Understanding Phase Transitions of Pharmaceutical Materials

Morritt, Alex (2020) Understanding Phase Transitions of Pharmaceutical Materials. Doctoral thesis, University of East Anglia.

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The effect of confinement on pharmaceuticals is a growing field of interest for drug delivery because of the ability to customise both shapes and sizes of pore space. The pore diameters, volumes and surface areas affect the properties and structural arrangement of pharmaceuticals in ways we cannot currently predict. Nanometre sized pores also provide an interesting landscape for experiments into crystalline/amorphous and polymorphic transitions. However, due to the process of encapsulation, the analysis of these materials presents a challenge. In this work we demonstrate how combined material characterisation techniques such as solid-state NMR, DSC, TGA, PXRD, FT-IR and N2 sorption can be used in order to gain insight into the properties, structural characteristics and phase transitions of these encapsulated materials. We have also demonstrated how solvent mediated phase transitions can drive the same polymorphic interconversions that can be achieved by thermally dehydrating an API called acyclovir.

A cocrystal of flufenamic acid and nicotinamide, and nicotinamide on its own were chosen as pharmaceuticals to encapsulate in mesoporous silica hosts. At low loadings (<30% wt%) we have shown that FFA/NA remains in an amorphous state inside different mesoporous silica hosts, whereas at high loadings (>40% wt%) in larger pores of silica we have given evidence of crystalline ordering existing. Through the use of variable temperature MAS NMR and the 19F-19F NOESY pulse sequence we were able to distinguish three distinct components with different ordering and dynamics of FFA/NA that existed inside the same pore space. 13C solid state NMR and PXRD of nicotinamide inside pores larger than 6 nm revealed a polymorphic interconversion from form I to a previously unknown form which we later characterised as form [delta]. Polymorphic conversion of ACV hydrates into anhydrous forms was achieved through slurrying dry solvents with high polarity.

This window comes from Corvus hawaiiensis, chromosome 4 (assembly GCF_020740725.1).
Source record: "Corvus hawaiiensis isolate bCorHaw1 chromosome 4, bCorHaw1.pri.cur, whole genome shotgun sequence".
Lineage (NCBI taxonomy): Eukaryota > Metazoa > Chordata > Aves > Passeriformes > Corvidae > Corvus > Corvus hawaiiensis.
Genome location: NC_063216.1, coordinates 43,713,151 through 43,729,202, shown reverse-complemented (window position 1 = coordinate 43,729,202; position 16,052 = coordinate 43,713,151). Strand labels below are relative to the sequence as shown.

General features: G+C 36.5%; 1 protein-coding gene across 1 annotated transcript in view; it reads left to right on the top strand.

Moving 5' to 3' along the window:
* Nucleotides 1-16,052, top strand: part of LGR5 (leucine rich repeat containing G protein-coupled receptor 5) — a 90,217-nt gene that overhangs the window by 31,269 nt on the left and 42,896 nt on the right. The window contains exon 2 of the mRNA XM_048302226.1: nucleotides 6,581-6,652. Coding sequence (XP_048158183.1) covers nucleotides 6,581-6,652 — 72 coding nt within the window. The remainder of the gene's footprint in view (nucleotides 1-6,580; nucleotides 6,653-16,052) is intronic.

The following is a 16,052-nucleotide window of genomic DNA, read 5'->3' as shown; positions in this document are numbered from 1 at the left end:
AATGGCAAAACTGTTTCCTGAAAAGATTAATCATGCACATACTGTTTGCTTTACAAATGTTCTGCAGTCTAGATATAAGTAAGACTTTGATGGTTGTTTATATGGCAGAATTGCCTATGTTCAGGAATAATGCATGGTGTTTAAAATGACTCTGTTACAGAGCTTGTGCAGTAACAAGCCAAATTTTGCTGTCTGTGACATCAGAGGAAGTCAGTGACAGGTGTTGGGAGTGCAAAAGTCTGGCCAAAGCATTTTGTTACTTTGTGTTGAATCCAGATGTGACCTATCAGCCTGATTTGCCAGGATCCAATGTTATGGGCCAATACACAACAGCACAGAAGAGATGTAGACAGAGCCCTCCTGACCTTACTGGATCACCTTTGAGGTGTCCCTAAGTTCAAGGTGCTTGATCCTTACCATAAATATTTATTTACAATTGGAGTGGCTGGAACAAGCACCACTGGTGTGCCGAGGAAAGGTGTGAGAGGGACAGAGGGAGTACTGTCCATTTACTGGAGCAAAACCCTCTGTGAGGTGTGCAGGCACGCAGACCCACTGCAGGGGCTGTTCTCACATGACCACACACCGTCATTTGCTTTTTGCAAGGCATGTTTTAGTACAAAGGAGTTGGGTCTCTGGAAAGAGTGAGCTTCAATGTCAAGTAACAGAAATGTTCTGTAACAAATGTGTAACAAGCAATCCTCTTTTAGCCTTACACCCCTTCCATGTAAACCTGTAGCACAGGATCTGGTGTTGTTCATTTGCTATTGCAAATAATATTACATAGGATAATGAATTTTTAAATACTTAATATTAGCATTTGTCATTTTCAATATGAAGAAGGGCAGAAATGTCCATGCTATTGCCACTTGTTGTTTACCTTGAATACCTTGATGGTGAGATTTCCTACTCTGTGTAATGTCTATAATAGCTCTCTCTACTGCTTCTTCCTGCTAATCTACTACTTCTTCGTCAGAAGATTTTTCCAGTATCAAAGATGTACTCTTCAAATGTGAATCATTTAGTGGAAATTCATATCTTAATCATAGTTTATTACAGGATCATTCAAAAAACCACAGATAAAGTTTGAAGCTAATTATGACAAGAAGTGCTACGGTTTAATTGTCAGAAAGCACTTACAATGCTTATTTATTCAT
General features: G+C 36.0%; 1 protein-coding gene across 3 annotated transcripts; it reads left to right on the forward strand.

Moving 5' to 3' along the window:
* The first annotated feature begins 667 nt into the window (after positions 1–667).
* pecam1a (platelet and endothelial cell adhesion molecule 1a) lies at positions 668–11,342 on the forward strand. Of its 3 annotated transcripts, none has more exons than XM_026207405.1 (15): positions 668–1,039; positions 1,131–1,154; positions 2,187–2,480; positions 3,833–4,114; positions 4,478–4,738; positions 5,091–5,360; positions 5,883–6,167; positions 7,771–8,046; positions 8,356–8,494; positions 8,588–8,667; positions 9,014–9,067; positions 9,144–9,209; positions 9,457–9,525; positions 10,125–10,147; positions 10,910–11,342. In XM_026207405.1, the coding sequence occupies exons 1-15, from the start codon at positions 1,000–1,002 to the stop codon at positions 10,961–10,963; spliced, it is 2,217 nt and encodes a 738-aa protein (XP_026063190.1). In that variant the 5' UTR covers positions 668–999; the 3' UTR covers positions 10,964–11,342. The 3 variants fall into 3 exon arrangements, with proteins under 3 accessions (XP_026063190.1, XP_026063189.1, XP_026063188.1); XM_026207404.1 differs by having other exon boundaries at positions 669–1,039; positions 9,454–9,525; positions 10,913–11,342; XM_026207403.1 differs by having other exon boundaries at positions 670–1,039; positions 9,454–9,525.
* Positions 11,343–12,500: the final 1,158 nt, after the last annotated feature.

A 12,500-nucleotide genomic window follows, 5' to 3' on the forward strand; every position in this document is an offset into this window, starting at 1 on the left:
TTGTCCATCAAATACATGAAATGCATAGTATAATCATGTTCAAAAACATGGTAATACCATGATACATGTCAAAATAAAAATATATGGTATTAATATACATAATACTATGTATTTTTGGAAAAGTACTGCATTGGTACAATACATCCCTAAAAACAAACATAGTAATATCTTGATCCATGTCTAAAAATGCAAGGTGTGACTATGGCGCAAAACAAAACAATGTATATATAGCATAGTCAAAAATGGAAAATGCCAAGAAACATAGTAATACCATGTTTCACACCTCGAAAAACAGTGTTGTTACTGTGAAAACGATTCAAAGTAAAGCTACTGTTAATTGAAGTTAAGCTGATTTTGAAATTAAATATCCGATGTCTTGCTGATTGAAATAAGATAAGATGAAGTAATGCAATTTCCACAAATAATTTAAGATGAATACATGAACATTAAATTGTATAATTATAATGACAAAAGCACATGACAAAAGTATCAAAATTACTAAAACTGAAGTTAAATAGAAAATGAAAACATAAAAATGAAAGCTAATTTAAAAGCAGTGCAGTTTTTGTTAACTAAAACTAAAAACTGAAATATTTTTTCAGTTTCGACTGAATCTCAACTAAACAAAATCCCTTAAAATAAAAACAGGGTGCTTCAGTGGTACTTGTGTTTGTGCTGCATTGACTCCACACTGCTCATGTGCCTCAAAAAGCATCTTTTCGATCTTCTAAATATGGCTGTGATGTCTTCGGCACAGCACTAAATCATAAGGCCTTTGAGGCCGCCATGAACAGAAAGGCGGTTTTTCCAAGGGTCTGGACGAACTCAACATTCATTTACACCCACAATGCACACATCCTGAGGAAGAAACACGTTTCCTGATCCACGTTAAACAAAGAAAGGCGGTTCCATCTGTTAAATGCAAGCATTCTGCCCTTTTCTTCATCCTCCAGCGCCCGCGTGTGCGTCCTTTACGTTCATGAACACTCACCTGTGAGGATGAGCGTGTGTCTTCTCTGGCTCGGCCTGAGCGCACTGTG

Item Type: Thesis (Doctoral)
Faculty \ School: Faculty of Science > School of Pharmacy
Depositing User: Chris White
Date Deposited: 28 Apr 2022 09:03
Last Modified: 28 Apr 2022 09:03
URI: https://ueaeprints.uea.ac.uk/id/eprint/84825


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